Cairo – “It’s like we were hit by an earthquake, suddenly you have to let go of everything,” said Manar, a 38-year-old mother of two.
“Now whatever semi-humane life people had has been reduced to thinking about how much bread and eggs cost,” she told AFP, asking to be identified only by her first name.
The Egyptian pound has lost half its value against the dollar since March, following a devaluation demanded as part of a $3 billion International Monetary Fund loan agreement.
Official annual headline inflation hit 21.9 percent in December, and food prices surged 37.9 percent in the Arab world’s most populous nation.
But Steve Hanke, an economist at Johns Hopkins University who measures inflation based on purchasing power parity and factoring in black market exchange rates, estimated Egypt’s real inflation rate at 101 percent.
The economy, dominated by state and military-owned enterprises, had already struggled after successive blows, from years of political unrest to the Covid pandemic.
But it was Russia’s invasion of Ukraine – with both countries key exporters of wheat and sources of mass tourism to Egypt – that set off the latest painful crisis.
The war also unsettled global investors who pulled billions out of the North African country.
According to the World Bank, nearly one-third of Egypt’s 104 million people already live below the poverty line, and almost as many are “vulnerable to falling into poverty”.
It’s not the first time Egyptians have shouldered hardships that come with IMF-backed reforms.
In 2016, a $12 billion bailout saw the government enact a slate of measures, including a sharp currency devaluation and wide-ranging subsidy cuts.
Since prices began spiralling again last year, social media users have scrambled for cost-saving tips, suggesting grocery list substitutions and personal finance manoeuvres.
But for a 41-year-old translator who is the mother of a six-year-old son, and who asked not to be named, even “military-grade discipline” in the supermarket is no longer enough.
With her husband’s salary “losing 40 percent of its value in six months”, she also worries about expenses “like mortgages and car payments and tuition”.
The new reality has driven families that were considered part of the middle class to seek help.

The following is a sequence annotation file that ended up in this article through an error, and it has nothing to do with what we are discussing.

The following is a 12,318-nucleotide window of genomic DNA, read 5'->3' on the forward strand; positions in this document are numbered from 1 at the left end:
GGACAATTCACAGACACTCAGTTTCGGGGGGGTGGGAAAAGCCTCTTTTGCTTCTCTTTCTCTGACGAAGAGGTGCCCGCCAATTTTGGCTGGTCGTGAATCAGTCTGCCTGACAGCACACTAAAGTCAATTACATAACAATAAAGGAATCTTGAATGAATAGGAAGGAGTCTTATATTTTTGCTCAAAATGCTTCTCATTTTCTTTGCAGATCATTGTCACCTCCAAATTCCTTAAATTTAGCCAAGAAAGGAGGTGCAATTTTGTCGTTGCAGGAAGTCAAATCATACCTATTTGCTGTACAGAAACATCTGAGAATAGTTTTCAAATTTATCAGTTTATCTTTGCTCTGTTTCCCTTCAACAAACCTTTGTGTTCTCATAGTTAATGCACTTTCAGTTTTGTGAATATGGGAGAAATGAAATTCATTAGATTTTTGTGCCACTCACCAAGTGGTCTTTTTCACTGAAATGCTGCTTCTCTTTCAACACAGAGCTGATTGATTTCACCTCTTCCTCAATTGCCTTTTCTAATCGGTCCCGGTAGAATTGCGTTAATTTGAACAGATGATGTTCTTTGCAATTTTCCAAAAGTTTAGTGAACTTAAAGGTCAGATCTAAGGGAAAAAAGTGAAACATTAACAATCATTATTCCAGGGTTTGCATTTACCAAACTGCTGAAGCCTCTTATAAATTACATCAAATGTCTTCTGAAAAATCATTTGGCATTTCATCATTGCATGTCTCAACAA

Ahmed Hesham of the Abwab El Kheir charity said more and more middle-class Egyptians – “private sector employees making 4 000-6 000 pounds” ($135-202) per month – have been coming in for donations.
“A lot of people had life savings they were keeping aside… Now they’re using them for health care or daily costs,” Hesham told AFP.
“They used to make a good living, now they can’t make ends meet. They’ve never been in this position before, and they’re mortified to come to us,” he added.
“One man told us he can either feed his kids or put them through school, but not both.”
In a country marked by sharp inequality, the urban middle class is judged to include tens of millions.
According to Soha Abdelaty, deputy director of the Alternative Policy Solutions research project at the American University in Cairo, “it’s difficult to define what the middle class is”.
“The concern is that those who were not near the poverty line… could find themselves getting closer and closer,” she said.
“These are people for whom life is no longer affordable – but they’re still not eligible for social assistance from the government.”
For educated Egyptians, said the translator, “the only solution is to find a job abroad. I can’t see another way out.”
Many young Egyptians have flocked to online sites advising them on job opportunities in wealthy Gulf countries, or on how to have their degrees recognised in Europe.
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Those who can try to join the millions of Egyptians already abroad, who sent back $31.9 billion in remittances in the 2021-2022 financial year.
Many families who can’t move away, like Manar’s, focus on education to improve their opportunities.
With Egypt’s public school system marked by notoriously overcrowded classes and outdated curricula, private education is a priority for families who can afford it.
“The schools are a disaster,” Manar said, forcing families to pay 20,000-40,000 pounds ($675-1,350) per year for basic elementary schooling.
“You have to be ready to sell everything you have to give your kids an education, in hopes that tomorrow things will be better for them.”
But, she said, “the problem is that we don’t know if this is as bad as it gets.
“The way things are, all you can do is take it one day at a time.”